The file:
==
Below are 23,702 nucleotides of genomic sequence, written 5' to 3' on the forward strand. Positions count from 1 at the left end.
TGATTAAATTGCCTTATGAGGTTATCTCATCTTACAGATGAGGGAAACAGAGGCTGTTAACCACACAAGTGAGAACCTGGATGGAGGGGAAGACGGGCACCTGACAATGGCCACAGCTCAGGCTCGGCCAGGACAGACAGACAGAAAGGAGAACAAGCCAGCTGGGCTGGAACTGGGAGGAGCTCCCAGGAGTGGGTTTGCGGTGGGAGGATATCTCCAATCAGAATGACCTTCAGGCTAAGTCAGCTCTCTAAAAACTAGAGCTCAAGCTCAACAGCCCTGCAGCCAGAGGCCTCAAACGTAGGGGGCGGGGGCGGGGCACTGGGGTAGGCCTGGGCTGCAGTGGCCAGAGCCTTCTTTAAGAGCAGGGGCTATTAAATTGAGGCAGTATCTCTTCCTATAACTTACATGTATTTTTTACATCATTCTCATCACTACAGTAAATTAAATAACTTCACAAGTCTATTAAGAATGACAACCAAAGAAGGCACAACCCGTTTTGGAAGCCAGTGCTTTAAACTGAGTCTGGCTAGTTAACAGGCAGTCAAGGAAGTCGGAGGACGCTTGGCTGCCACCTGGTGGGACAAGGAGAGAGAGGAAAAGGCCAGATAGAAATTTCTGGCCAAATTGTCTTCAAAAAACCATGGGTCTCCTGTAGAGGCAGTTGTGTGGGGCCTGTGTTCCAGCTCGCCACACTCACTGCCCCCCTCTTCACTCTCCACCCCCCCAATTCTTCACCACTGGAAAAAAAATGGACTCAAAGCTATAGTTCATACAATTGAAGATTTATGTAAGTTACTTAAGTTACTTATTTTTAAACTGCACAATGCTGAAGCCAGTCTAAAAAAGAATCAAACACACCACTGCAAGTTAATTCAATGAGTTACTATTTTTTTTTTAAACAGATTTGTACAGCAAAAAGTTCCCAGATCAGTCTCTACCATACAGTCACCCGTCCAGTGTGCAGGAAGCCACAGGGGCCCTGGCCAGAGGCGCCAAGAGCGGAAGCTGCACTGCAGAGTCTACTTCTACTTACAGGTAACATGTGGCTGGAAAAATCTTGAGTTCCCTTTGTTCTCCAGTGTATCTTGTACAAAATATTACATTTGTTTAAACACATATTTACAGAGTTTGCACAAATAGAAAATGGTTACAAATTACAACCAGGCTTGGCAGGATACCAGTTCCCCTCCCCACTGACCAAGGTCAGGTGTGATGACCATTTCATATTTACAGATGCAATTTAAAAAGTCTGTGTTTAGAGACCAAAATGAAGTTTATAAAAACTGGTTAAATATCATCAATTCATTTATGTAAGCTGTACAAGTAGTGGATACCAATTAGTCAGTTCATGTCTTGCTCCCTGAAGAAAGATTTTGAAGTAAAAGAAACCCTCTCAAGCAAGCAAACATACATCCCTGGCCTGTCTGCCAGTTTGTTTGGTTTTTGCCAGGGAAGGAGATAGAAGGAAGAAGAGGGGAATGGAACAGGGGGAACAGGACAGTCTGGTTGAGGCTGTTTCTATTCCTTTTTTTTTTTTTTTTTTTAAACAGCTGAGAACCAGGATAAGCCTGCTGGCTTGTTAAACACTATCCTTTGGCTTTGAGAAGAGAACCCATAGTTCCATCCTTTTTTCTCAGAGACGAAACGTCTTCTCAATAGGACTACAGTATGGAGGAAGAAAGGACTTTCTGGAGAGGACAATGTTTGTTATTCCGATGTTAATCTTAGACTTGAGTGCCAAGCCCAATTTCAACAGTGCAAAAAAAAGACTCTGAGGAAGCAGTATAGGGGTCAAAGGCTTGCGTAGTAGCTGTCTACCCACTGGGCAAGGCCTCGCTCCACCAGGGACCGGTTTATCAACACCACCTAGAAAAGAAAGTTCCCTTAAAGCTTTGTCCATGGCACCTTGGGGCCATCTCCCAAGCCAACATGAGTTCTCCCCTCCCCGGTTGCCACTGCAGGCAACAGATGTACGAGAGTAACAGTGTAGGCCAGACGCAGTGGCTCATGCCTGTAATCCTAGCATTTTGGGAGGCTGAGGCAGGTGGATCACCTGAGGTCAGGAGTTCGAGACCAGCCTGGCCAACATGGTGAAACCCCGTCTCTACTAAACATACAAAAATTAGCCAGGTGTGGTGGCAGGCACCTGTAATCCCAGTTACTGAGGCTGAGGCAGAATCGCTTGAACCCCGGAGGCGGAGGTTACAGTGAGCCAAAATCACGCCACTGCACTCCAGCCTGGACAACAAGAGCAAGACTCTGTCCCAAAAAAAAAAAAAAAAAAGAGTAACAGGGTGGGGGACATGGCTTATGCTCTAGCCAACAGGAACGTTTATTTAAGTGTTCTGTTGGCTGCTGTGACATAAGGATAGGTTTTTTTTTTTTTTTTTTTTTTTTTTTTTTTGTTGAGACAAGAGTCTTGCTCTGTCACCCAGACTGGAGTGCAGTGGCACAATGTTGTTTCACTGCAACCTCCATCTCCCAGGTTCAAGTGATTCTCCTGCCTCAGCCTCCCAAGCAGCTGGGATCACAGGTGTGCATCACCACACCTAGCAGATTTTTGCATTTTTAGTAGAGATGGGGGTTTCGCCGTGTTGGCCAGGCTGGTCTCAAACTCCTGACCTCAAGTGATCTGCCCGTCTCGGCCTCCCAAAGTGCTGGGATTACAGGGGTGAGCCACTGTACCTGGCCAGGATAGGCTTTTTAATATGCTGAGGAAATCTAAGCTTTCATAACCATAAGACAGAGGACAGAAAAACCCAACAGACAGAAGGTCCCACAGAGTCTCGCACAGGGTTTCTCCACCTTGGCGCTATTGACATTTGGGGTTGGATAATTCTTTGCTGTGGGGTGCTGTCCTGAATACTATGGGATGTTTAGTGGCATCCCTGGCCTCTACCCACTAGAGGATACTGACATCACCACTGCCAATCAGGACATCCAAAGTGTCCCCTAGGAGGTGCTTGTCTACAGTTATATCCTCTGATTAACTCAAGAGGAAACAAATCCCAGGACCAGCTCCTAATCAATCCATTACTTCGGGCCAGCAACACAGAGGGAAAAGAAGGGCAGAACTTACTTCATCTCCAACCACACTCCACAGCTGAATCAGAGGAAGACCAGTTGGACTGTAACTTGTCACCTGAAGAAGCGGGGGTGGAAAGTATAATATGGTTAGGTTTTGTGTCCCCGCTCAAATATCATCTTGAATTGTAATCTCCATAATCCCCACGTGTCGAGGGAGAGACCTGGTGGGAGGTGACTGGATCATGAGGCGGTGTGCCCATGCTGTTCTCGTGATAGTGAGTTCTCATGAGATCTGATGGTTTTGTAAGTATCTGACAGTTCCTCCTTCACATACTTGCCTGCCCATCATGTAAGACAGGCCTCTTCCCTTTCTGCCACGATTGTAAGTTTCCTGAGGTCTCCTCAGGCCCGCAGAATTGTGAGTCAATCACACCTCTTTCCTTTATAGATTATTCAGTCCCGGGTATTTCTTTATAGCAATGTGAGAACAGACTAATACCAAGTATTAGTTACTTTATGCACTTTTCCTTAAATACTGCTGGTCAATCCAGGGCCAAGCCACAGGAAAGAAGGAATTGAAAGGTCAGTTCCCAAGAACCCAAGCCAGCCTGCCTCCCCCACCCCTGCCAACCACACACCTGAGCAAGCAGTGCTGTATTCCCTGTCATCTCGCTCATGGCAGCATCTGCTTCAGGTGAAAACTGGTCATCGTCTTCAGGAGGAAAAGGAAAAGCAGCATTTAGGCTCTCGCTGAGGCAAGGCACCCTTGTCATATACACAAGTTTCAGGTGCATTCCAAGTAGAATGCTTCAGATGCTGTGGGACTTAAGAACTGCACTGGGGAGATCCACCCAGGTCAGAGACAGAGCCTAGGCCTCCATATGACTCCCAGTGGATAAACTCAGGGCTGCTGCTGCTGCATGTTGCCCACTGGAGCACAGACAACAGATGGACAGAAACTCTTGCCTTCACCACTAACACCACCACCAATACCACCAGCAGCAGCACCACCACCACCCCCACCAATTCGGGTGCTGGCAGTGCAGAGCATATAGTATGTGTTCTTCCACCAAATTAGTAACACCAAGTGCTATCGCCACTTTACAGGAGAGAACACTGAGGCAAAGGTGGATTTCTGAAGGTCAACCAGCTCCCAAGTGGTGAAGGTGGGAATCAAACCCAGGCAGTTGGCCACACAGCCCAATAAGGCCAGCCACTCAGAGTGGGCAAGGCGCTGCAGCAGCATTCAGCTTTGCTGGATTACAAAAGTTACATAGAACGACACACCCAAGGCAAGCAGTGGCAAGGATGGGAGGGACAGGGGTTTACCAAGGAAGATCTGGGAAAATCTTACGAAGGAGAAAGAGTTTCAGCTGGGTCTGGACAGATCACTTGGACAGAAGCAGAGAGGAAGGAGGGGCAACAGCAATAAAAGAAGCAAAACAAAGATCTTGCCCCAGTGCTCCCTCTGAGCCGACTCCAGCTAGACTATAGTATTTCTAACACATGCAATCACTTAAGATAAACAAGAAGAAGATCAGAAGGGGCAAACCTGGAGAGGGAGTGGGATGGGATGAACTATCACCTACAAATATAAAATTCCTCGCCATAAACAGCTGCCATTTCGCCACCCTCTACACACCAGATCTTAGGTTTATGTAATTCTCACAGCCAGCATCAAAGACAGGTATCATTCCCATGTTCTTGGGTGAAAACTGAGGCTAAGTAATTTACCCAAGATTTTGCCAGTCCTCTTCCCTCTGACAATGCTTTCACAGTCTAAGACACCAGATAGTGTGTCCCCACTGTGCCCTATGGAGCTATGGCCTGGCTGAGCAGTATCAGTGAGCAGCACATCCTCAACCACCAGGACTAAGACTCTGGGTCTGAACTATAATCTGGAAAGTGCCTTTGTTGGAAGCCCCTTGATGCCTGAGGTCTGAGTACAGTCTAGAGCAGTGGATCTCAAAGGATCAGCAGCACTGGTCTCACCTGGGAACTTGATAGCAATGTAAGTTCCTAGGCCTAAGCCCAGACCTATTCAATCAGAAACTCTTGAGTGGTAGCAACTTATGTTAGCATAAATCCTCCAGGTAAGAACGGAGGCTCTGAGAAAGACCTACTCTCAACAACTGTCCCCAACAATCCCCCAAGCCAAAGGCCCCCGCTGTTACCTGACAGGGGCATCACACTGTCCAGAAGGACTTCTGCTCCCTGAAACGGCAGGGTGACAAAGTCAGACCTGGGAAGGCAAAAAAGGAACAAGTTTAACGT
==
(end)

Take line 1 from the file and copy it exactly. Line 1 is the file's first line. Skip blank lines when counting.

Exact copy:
Below are 23,702 nucleotides of genomic sequence, written 5' to 3' on the forward strand. Positions count from 1 at the left end.